What are the focal points?
1. central (edit: I mean primary): the tip of that rock, but not the rock itself
2. secondary: ???
3. supporting: ???

It's difficult to answer these questions. You can answer it using rationality, but that doesn't follow the eye. If you see what I mean, then what can you do to remedy these problems?

Last edited by Solcielo lawrencia; 02-19-2014 at 09:45 AM.. Reason: Reduce ambiguity of wording
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Old 02-19-2014, 08:30 AM   #19
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I'm not being defensive about your criticism, I just wasn't sure what you mean earlier. The example you gave me were good and I understand what you're trying to point out. But in a iwagumi layout, the plants and rocks isn't as complex as the pictures you showed. Iwagumi is simple with just rocks with different sizes and a few types of plants that carpet the ground. What I attempted to do was pictures 2&3 in your example but in a much smaller tank (5.5g).
Back to my tank, The biggest rock on the right and the smaller rock on the left created a "V" shape which I think could be the focal point since my eye is drawn to there because of the empty space. The rocks could be the secondary since the points of the rocks takes your eye away from the midpoint. While the supporting focal point could be the path that leads up to the empty space where the "V" is created. What I think I could improve on is creating more sense of depth in my tank but in such a small tank it's really hard to do. I think once the plants grow in and with fish swimming in the empty space it could work.

Also thanks for taking your time posting that, seemed like a lot of work. Im still learning about iwagumi/aquascaping and have been looking at tons of pictures and reading anything about iwagumi. I actually read someone critique the tank you showed in example 3 here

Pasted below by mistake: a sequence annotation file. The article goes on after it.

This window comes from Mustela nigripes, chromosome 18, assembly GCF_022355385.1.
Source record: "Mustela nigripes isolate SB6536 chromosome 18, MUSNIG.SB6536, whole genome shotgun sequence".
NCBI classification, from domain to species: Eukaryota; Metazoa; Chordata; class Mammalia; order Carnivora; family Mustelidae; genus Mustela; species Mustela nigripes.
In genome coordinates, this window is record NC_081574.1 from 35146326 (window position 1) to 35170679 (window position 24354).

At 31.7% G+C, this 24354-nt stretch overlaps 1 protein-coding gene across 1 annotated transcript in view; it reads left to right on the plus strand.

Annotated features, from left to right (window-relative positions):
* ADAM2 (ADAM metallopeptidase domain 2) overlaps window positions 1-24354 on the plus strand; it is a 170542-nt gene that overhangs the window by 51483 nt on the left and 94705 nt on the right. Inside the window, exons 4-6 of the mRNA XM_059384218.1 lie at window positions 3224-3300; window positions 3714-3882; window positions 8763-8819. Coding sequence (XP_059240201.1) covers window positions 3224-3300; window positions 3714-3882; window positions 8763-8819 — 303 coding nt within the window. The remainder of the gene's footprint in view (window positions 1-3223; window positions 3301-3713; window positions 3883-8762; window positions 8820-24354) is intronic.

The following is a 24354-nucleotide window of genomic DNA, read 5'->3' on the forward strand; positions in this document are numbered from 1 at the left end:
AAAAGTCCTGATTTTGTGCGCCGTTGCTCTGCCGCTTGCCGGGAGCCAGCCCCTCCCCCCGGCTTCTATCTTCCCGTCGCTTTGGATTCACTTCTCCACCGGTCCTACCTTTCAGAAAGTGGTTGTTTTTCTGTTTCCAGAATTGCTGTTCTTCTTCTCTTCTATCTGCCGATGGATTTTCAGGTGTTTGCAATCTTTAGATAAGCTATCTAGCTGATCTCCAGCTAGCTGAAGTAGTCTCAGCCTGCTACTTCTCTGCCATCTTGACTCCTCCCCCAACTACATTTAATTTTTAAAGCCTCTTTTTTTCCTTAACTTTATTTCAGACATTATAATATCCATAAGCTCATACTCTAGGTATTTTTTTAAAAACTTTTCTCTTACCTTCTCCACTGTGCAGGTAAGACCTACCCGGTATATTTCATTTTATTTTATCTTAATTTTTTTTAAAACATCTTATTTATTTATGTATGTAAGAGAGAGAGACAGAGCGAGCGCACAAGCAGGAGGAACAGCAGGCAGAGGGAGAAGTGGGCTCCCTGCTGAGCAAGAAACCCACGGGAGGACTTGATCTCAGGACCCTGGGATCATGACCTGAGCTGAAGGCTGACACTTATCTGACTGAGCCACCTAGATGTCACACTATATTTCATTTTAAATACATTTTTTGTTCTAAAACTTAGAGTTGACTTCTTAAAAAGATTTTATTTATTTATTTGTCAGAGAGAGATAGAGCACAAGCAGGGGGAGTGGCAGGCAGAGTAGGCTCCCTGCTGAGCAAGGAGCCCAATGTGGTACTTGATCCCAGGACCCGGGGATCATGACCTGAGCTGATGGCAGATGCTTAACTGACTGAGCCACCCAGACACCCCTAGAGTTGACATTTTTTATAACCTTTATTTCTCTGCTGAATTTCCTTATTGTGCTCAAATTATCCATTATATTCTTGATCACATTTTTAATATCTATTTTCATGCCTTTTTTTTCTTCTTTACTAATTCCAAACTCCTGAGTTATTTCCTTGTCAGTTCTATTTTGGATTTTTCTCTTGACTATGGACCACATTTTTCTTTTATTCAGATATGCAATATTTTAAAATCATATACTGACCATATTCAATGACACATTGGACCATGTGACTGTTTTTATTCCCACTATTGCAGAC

http://fish-etc.com/aquascaping-main...anted-aquarium

I forgot to add this but I was using this as a guideline to carefully place my rocks
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Old 02-19-2014, 09:37 AM   #20
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Even though the elements of an iwagumi are not complex, the arrangement is just as complex. The most difficult thing to do is to arrange it just right.

Quote:
... created a "V" shape which I think could be the focal point...
The V is negative space. As a rule, negative space is never a focal point since by definition, there is no subject in negative spaces.

Quote:
The rocks could be the secondary...
The midpoint is a geographical location. It is not a focal point. A focal point is something that draws your eye, and is not necessarily the subject, such as in the photobomb picture.

Quote:
I think once the plants grow in...
Imagine the substrate that will be covered in HC. What complex shape will it produce? Does this complex shape look good?

Quote:
I actually read someone critique the tank you showed in example 3 here
http://fish-etc.com/aquascaping-main...anted-aquarium
The aquascape was used as an example of how depth was created.

Also, the biggest problem of the entire page was the use and explanation of the "Rule of Thirds". Rule of Thirds is NOT an artistic principle but a geometric one. Aquascapes that place focal points according to R3 are poorly balanced and lopsided. All the examples it used were lopsided because it slavishly adhered to R3. A good eye would have rectified the poor balance. When you place subjects, never place according to R3.

Rant...
Allow me to go ballistic on this point because too many people, including well-known aquascapers and aquascape judges, use and abuse certain principles without knowing why they were created/occurred. Then they talk/write about it as if it's dogma but they make themselves look like fools. I won't name these people, but they really need to educate themselves as artists before they promote their ignorance to the masses.

Here's an example of the Rule of Thirds being called the Golden Ratio, which is something else entirely. You'll notice that the main rock is placed according to R3. Doesn't it look a little lopsided? Because it slavishly followed R3.
http://www.thegreenmachineonline.com...ing-perspectiv

Edit: I see you got that photo from the GM website. So now you know what I'm talking about.